Computational Chemistry and Molecular Modeling
The enormous increase in computational power of common CPUs, the rise of scientific computing on GPUs (graphic cards) and the decline in price have led to a situation where sophisticated scientific calculations and modeling can be carried out on common hardware and workstations that were only possible on supercomputers a few years ago.
In the field of chemical and biological defense the use of computational calculations and modeling can significantly reduce the requirements for laboratory work involving dangerous procedures. Simulation and calculations can also help to gain a deeper understanding of molecular properties and mechanisms.
QM / DFT calculations
Quantum mechanical (QM) methods and Density Functional Theory (DFT) calculations can offer deep insights into molecular structure and reactivity. They are computationally quite “expensive” in terms of compute power (at least when meaningful parameters are selected and systems are comprised of more than just a few atoms) but offer a degree of detail that can guide experiments in the laboratory or even come up with structural and reactive parameters that make laboratory experiments unnecessary.
Lowest Unoccupied Molecular Orbital (LUMO) of the reactive episulfonium ion of Sulfur Mustard (HD)
Electron density of Sulfur Mustard (HD)
We work primarily with the Amsterdam Density Functional (ADF) package and modeling suite but have also employed GAUSSIAN, GAMESS and QUANTUMESPRESSO.
Molecular Dynamics (MD) simulations
Protein structures as obtain by X-ray crystallography, NMR or Cryo Electron Microscopy are important in understanding interactions with toxic compounds, the developments of antidotes and other drugs or the characterization of adducts that serve as important markers in biomedical samples. While the structures deposited in the Protein Database (PDB) are merely snapshots of a dynamic molecule the use of computational molecular dynamics simulations is a valuable technique to understand dynamic behaviors (like for example the solvent accessibility of an important part of the molecule). While simulation times were restricted to a few nanoseconds just a few years ago the vastly improved computing power available in supercomputers, cloud computing services and also smaller workstations allows longer and longer simulation times enabling insight into longer timescale phenomena. If computational demand outgrows in-house resources large MD tasks (both in terms of length and number) can be easily moved to compute resources in the cloud.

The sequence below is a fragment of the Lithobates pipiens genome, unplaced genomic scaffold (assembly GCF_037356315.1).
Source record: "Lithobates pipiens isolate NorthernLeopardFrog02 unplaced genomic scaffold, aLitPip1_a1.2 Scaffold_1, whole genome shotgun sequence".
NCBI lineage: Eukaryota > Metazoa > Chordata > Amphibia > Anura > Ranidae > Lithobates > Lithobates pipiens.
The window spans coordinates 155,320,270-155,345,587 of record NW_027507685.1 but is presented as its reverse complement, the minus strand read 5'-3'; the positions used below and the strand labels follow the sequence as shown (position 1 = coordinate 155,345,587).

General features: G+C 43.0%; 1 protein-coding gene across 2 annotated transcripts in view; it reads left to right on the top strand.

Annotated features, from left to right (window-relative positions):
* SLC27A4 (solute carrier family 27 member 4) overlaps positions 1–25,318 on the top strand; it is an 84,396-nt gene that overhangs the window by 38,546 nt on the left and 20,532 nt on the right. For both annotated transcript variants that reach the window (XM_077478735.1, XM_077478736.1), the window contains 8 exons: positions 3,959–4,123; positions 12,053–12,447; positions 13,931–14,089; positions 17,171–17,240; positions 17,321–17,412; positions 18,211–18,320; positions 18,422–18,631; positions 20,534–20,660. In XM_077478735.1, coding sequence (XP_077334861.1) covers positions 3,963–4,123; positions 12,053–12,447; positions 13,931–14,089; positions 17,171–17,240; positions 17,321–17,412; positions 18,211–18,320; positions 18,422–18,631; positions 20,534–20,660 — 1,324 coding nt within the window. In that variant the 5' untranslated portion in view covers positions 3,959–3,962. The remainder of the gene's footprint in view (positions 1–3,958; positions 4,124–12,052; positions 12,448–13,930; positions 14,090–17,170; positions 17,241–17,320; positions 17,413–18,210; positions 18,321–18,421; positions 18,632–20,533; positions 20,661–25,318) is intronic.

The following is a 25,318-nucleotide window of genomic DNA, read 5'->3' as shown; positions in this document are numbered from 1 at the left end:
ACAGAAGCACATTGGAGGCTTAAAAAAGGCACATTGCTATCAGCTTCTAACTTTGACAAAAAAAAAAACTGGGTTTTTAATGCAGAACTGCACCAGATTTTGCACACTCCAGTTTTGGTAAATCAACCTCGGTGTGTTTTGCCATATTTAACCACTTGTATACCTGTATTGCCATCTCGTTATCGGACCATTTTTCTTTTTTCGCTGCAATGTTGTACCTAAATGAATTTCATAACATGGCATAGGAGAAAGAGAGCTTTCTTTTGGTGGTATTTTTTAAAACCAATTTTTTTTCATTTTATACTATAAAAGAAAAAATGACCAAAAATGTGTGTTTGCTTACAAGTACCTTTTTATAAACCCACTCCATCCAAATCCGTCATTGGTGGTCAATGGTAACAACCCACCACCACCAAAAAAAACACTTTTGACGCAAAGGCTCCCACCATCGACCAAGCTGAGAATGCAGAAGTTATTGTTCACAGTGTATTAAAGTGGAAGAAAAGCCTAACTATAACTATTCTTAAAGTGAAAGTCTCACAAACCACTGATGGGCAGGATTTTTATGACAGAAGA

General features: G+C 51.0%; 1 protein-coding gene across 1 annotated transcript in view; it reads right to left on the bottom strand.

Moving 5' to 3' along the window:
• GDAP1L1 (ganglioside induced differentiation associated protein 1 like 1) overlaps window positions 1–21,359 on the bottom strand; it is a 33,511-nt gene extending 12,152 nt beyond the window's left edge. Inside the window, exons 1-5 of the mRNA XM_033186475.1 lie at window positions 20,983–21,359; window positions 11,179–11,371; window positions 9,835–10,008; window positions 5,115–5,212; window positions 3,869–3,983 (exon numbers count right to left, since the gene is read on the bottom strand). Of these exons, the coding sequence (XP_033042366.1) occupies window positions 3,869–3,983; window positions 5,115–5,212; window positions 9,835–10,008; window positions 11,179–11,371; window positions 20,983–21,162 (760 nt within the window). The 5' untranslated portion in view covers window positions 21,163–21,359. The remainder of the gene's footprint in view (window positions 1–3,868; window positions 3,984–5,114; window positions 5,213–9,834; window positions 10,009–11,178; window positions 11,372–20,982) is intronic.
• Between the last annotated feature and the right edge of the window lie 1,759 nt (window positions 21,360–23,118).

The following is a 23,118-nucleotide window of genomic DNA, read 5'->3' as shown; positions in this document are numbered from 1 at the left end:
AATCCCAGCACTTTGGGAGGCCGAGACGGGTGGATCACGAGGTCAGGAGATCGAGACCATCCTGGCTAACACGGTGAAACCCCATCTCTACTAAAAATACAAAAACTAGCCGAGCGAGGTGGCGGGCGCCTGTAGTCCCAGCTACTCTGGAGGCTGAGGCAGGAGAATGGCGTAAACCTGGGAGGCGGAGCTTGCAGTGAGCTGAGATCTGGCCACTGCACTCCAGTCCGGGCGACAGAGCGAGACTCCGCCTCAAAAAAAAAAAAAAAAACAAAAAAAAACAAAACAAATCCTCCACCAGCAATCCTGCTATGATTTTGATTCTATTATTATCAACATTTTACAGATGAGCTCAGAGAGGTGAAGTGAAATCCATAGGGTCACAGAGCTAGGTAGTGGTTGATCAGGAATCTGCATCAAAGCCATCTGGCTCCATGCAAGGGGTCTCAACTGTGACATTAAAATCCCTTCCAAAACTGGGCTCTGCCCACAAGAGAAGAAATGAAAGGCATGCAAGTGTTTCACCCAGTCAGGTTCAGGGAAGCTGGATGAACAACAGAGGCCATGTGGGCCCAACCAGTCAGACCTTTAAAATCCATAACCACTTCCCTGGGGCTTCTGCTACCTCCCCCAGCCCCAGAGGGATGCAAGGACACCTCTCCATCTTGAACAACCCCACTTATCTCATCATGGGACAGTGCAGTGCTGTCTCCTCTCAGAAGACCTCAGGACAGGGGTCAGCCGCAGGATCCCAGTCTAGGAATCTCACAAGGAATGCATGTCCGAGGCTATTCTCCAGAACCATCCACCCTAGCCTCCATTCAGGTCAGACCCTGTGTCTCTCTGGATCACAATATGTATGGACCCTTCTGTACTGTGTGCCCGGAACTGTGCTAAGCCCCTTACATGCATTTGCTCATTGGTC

Analysis of the surrounding of a modified amino acid in Human Serum Albumin
We work primarily with GROMACS but also with NAMD and AMBER.
Structure prediction of proteins and Molecular Docking
The interaction of a small molecule – regardless if its a toxicant or a drug or antidote – with a protein target is often of prime interest. Such a protein – ligand complex can not always be characterized by structural methods and sometimes even the structure of the protein target has not been experimentally determined yet.
A major breakthrough in the area of "in-silico" protein structure prediction has been achieved recently by the introduction of the Alpha Fold and RoseTTAfold software packages, allowing the generation of computationally predicted protein structures with unprecedented accuracy. Together with the experimentally determined structures found in the Protein Database (PDB) there is now a vast amount of structural data available for scientific exploitation.
Docking is a computational method to determine the interactions of a ligand with its receptor “in-silico”. Modern software on modern hardware can derive favorite orientations of small ligands in proteins at speed suitable for high throughput computational screening. These computationally "cheap" methods can then be augmented by more sophisticated such as MD simulation, quantum mechanics/molecular mechanics (QM/MM) methods up to pure QM and DFT calculations.
Top view of the structure of the nerve agent degrading enzyme DFPase from squid
Side view of the DFPase structure
For protein structure prediction we work mainly with the Alpha Fold software package and have also use the I-TASSER software quite extensively.
For docking we work with a variety of programs including AUTODOCK (VINA), GLIDE, FlexX, HADDOCK, GOLD and others.
We can advise you on setting up computational capabilities (both in terms of hardware and software) following a detailed needs analysis.
We offer contract services in computational chemistry and molecular modeling if an in-house solution is not considered feasible.
We offer training in computational chemistry and modeling techniques based on your specific needs.